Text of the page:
Getting divorced is an emotional hardship. Often times, it is a financial hardship as well. In fact, financial trouble might have been the primary driving force behind the divorce.
As the parties begin to contemplate whether or not they will be filling for divorce and/or bankruptcy, it is important for them to consider prior to the divorce whether they should be filing as joint debtors or individual debtors if they are going to file bankruptcy. The parties need to understand there are crucial timing implications of the filing of the bankruptcy petition in connection with the divorce proceeding.
If both spouses are likely to file bankruptcy, the divorcing couple should consider the possibility of filing together. The bitterness behind the divorce might lead one or both spouses to not want to file a case together. However, if it makes financial sense to do so, the couple should swallow their pride and file together.
If the parties decide they would like to file a joint petition, they must do so while still married. Therefore, the parties must agree to delay the filing of a divorce. Some examples of why it would be advantageous to file bankruptcy as a married couple prior to filing for divorce, include, but are not limited, to:
- A joint case means only one filing fee
- A joint case results in one joint attorney fee, rather than two separate individual attorney fees
Perhaps the couple can qualify as a chapter 7 under the Means Test using their joint household size, but if they filed separately, the spouses would not be eligible to file chapter 7 due to too much disposable income for each individual household size, per the means test figures.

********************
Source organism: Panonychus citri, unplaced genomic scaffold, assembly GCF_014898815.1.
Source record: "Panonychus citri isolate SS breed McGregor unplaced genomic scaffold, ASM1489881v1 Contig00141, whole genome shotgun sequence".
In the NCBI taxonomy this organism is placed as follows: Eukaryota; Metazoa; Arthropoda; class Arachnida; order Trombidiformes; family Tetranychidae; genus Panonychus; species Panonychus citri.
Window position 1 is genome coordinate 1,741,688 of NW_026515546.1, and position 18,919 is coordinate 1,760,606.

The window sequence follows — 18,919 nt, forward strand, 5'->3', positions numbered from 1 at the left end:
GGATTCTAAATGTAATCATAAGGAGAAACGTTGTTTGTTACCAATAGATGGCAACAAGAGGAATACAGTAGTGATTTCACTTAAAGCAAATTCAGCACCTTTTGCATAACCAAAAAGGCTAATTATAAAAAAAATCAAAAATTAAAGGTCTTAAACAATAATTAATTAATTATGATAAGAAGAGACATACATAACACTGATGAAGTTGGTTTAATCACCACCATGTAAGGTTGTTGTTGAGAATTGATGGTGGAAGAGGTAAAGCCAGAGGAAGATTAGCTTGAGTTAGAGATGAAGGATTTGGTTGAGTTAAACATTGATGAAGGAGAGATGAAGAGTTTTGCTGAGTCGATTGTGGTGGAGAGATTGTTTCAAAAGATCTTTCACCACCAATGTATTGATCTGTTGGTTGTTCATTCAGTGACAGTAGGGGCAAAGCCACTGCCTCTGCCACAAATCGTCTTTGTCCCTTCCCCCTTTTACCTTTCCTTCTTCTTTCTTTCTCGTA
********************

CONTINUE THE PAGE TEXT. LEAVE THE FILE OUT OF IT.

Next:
The couple can qualify jointly as a Chapter 7 under the exception to the Means Test of being a majority non consumer debtor, but if they separate prior to the bankruptcy filing, one spouse might have majority consumer debts and be ineligible to file chapter 7 based on the means test or another reason.
The couple has substantial joint debts and if only one spouse files, the non-filing spouse will continue to owe and be liable for payments of the debts that only the filing spouse discharged in bankruptcy. If a judge in a divorce case feels that the now debt free spouse filed to unfairly saddle the non-filing spouse with the parties joint debts, the judge can order that spouse to pay alimony or support to the non-filing spouse. If the filing spouse filed for a chapter 7, the non-filing spouse can successfully argue to the judge in the divorce case that the filing spouse discharge frees up money that can be paid to the non-filing spouse. Also, after the divorce has been finalized, the filing spouse could possibly be liable to the non-filing spouse due to an indemnification agreement in the divorce decree. In either scenario, a bankruptcy discharge cannot protect the filing spouse from the obligations set forth in a divorce decree and/or settlement agreement.
It is not recommended that any divorcing couple file a joint Chapter 13 prior to a divorce. A chapter 13 is a minimum 36 months commitment, and since the couple would surely get divorced in the middle of the bankruptcy proceeding, this would result in too many competing interests among the spouses while the case is pending.